Toni Stone graduated from Roosevelt High School in Minneapolis, Minnesota. She married Aurelious Alberga, a man forty years her elder and one of the many people who didn’t want her playing baseball. She had always been referred to as a “Tomboy” growing up and consequently received the nickname “Toni” because it sounded like “Tomboy”. She enjoyed the name and eventually adopted it as her own.”‘I loved my trousers. I love cars. Most of all I loved to ride horses with no saddles. I wasn’t classified. People weren’t ready for me,” she said.
Toni Stone’s playing career began when she was only ten years old when she participated in a Catholic Midget League, which is similar today’s Little League. She then moved on to play for the Girl’s Highlex Softball Club in Saint Paul, Minnesota. By the age of fifteen, Toni Stone played for the St. Paul Giants, a men’s semi-professional team. Stone soon began playing on Al Love’s American Legion championship team. She began her professional career with the San Francisco Sea Lions (1949), where she batted in two runs in her first time up. Toni soon became discontent with the owner of the Sea Lions after she did not receive the pay she had been promised. She quit the team and joined the Black Pelicans of New Orleans. After a short stint with the Black Pelicans, Stone joined the New Orleans Creoles (1949-1952). She was signed by Syd Pollack, owner of the Indianapolis Clowns in 1953 to play second base, the position Hank Aaron had played for the team two years earlier. She did this as part of a publicity stunt. The Clowns were compared to the Harlem Globetrotters of the basketball world, so having a woman on the team attracted more fans. During the fifty games that Stone played for the Clowns, she maintained a .243 batting average and one of her hits was off the legendary Satchel Paige. All of these accomplishments may make her “one of the best players you have never heard of,” according to the NLBPA website. Stone's contract was sold to the Kansas City Monarchs prior to the 1954 season and she retired following the season because of lack of playing time. After the 1954 season, Stone moved to Oakland, California to work as a nurse and care for her sick husband who later died in 1987 at age 103. Toni died on November 2, 1996 at a nursing home in Alameda, California. She was 75 years old.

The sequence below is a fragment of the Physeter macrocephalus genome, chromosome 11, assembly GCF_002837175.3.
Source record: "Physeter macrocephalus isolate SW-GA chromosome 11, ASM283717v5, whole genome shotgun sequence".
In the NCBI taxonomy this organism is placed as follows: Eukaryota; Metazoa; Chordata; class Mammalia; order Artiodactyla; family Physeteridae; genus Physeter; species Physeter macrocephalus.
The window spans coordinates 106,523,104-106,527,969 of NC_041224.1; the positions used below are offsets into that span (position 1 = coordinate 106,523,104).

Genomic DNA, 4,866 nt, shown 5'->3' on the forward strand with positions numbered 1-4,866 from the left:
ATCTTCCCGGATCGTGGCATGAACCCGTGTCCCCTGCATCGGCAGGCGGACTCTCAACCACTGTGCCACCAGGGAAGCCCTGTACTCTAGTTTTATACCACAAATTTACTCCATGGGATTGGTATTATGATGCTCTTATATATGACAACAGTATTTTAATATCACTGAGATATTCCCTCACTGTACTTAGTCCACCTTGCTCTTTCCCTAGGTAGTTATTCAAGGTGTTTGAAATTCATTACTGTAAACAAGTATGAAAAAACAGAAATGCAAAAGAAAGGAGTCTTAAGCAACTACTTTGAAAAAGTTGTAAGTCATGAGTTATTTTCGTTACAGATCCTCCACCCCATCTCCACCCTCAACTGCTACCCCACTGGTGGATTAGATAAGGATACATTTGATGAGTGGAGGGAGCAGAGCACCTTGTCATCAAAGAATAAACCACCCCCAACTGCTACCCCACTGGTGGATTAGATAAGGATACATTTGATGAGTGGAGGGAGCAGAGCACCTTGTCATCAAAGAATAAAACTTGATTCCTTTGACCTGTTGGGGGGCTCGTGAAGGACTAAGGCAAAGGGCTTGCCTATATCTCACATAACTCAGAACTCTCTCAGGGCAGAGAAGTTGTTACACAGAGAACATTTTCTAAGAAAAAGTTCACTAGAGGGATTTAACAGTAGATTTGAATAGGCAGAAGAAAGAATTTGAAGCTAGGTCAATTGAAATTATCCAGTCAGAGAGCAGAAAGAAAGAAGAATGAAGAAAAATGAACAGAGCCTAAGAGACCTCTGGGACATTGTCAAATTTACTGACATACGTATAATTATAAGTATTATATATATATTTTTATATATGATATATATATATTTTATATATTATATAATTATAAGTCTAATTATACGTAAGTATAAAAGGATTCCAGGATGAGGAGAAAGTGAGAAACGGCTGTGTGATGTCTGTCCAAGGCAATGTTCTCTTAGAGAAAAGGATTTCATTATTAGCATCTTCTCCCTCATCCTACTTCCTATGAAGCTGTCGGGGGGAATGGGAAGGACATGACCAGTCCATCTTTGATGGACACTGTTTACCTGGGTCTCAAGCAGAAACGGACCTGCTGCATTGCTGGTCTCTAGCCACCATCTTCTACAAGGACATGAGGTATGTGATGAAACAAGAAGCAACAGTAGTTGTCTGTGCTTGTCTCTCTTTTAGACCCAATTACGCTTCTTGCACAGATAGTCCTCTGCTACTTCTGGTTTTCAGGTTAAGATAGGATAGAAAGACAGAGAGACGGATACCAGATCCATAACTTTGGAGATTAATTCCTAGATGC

Although Stone was the first female player in the Negro Leagues, she was not met with open arms. Most of the men shunned her and gave her a hard time because she was a woman. Stone was quite proud of the fact that the male players were out to get her. She would show off the scars on her left wrist and remember the time she had been spiked by a runner trying to take out the woman standing on second base. ‘He was out,’ she recalled. Even though she was part of the team, she wasn’t allowed in the locker room. If she was lucky, she would be allowed to change in the umpire’s locker room. Once, Stone was asked to wear a skirt while playing for sex appeal, but she wouldn’t do it. Even though she felt like she was “one of the guys,” the people around her didn’t. While playing for the Kansas City Monarchs, she spent most the game on the bench, next to the men who hated her. “It was hell,” she said.
Toni Stone became one of the first women to play as a regular on a big-league professional team in 1953. In 1985 Stone was inducted into the Women’s Sports Foundation’s International Women’s Sports Hall of Fame. In 1990 she was also inducted into the Baseball Hall of Fame where she is a part of two separate exhibits including “Women in Baseball” and “Negro League Baseball”. In 1993 Stone was also inducted into the Women’s Sports Hall of Fame, as well as, the Sudafed International Women’s Sports Hall of Fame. In 1990, Stone’s hometown of Saint Paul, Minnesota declared March 6 as “Toni Stone Day.” Saint Paul also has a field named after Toni Stone located at the Dunning Baseball Complex.